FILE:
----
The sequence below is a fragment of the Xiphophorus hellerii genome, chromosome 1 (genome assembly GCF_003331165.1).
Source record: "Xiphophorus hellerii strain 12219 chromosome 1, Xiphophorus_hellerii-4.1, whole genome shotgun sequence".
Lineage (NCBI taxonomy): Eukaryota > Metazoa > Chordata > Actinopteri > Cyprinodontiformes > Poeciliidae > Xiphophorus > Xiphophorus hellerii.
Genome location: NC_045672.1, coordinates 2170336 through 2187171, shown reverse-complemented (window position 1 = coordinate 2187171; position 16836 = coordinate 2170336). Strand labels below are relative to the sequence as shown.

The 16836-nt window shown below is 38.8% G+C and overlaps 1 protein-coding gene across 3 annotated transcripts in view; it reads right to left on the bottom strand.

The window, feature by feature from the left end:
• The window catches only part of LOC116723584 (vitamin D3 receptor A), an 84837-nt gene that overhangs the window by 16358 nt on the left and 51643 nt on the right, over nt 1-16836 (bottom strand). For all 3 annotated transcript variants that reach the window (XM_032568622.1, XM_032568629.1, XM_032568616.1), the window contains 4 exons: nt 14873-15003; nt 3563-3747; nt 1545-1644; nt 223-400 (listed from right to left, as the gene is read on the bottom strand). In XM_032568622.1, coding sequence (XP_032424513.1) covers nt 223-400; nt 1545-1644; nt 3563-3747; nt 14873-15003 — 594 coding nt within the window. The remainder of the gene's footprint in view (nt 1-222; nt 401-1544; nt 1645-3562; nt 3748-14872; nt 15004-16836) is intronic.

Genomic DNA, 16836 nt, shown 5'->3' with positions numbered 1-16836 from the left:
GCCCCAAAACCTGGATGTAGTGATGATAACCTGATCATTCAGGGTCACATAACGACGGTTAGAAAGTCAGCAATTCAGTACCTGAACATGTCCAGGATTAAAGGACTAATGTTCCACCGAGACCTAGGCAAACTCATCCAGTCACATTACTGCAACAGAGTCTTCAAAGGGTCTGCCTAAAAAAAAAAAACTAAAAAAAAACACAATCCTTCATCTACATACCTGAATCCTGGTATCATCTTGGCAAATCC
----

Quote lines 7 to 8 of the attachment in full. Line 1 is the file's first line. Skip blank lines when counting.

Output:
• The window catches only part of LOC116723584 (vitamin D3 receptor A), an 84837-nt gene that overhangs the window by 16358 nt on the left and 51643 nt on the right, over nt 1-16836 (bottom strand). For all 3 annotated transcript variants that reach the window (XM_032568622.1, XM_032568629.1, XM_032568616.1), the window contains 4 exons: nt 14873-15003; nt 3563-3747; nt 1545-1644; nt 223-400 (listed from right to left, as the gene is read on the bottom strand). In XM_032568622.1, coding sequence (XP_032424513.1) covers nt 223-400; nt 1545-1644; nt 3563-3747; nt 14873-15003 — 594 coding nt within the window. The remainder of the gene's footprint in view (nt 1-222; nt 401-1544; nt 1645-3562; nt 3748-14872; nt 15004-16836) is intronic.

Genomic DNA, 16836 nt, shown 5'->3' with positions numbered 1-16836 from the left: